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A 'Girls Do Porn' Cameraman Admits He Lied to Women So They’d Film Sex Scenes

The porn production company is being sued by 22 women, who claim that they were told their videos wouldn't appear online.

by Samantha Cole
04 September 2019, 8:37am

Illustration by Emily Bernstein 

This article originally appeared on VICE US.

A videographer for the porn production company Girls Do Porn testified in court this week to lying to women who say they were lured into having sex on video after being allegedly promised the videos would never be widely distributed or posted online.

Twenty-two women are suing Girls Do Porn owner Michael Pratt, the company's main videographer Matthew Wolfe, and its main actor and director Ruben “Andre” Garcia, claiming that they were lied to about the films being modeling work instead of porn, coerced into having sex on camera once they got to hotel rooms for filming, and then lied to about how the videos would be distributed.

The lawyers for the plaintiffs said they spoke with at least 100 women involved with Girls Do Porn who gave similar accounts of their experiences.

The women say they were told that the videos would only be available in limited release on DVD, and no one they knew would ever see them. Shortly after they were shot, the videos were posted on the internet, on massively popular websites like Pornhub and YouPorn, and the women were doxed and harassed by viewers using forums like the recently-defunct PornWikiLeaks.

According to NBC 7 in San Diego, where the trial has been underway in San Diego Superior Court for two weeks, videographer Theodore "Teddy" Gyi said in his testimony that he was instructed by the Girls Do Porn owners to tell women that the videos he shot would never appear online. He also testified to hearing actor and director Ruben “Andre” Garcia tell the women numerous times that it the videos would be available on DVD only, in Australia.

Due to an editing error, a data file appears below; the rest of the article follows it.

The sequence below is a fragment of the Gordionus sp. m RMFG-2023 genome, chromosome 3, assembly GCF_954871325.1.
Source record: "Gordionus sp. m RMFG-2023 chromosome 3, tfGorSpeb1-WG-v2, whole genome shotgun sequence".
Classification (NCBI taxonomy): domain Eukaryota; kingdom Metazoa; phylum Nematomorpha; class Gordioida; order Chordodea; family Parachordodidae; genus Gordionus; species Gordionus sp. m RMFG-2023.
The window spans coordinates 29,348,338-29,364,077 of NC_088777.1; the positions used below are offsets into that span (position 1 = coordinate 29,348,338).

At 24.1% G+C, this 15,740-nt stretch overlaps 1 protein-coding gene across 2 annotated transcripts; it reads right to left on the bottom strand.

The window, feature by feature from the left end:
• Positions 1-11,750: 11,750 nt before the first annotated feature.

In a video deposition taken on January 22 as part of Wolfe's bankruptcy proceedings, Gyi confirmed that he heard Garcia tell women that the videos that they shot would not be posted on the Internet, "maybe five to 10 times," he said.

Gyi is also named in July court documents as someone Girls Do Porn hired to film girl-boy scenes for the company while the primary photographer and part-owner, Matthew Wolfe, focused on recruiting and filming for their spinoff company, Girls Do Toys (solo sex scenes, as opposed to the scenes with a male actor). "Mr. Gyi was present in the hotel room for many shoots," the plaintiff's trial brief states. "However, Garcia would often ask him to leave the room while Garcia paid the models and presented the contracts."

This testimony is hugely important to the plaintiffs' case, as Gyi is one of only a few people who was present at the filming but wasn't one of the Girls Do Porn founders. It corroborates the stories of multiple women—plaintiffs in the case as well as women Motherboard spoke with directly—who said they only did the videos with the assurance of the director and owners that these images would be isolated to adult stores on the other side of the world.

“He said it would be 30 minutes of having sex, it would be $5,000," one of the women testified in court, according to NBC 7, referring to either Pratt or Garcia. "...He repeatedly said not online, not online, he said the videos would be on DVDs in Australia and other countries. I asked if I could do other modeling and he said no."

Last month, Motherboard uncovered a pattern of doxing and harassment that targeted these women once this promise was broken and the videos spread online. Some of the videos on Pornhub, posted to the official Girls Do Porn channel that Pornhub partnered with and publicly promoted for years, reached tens of millions of views. Following Motherboard's reporting, Pornhub removed some of the videos that featured plaintiffs—and as of last week, the site removed Girls Do Porn logos from its partners page.

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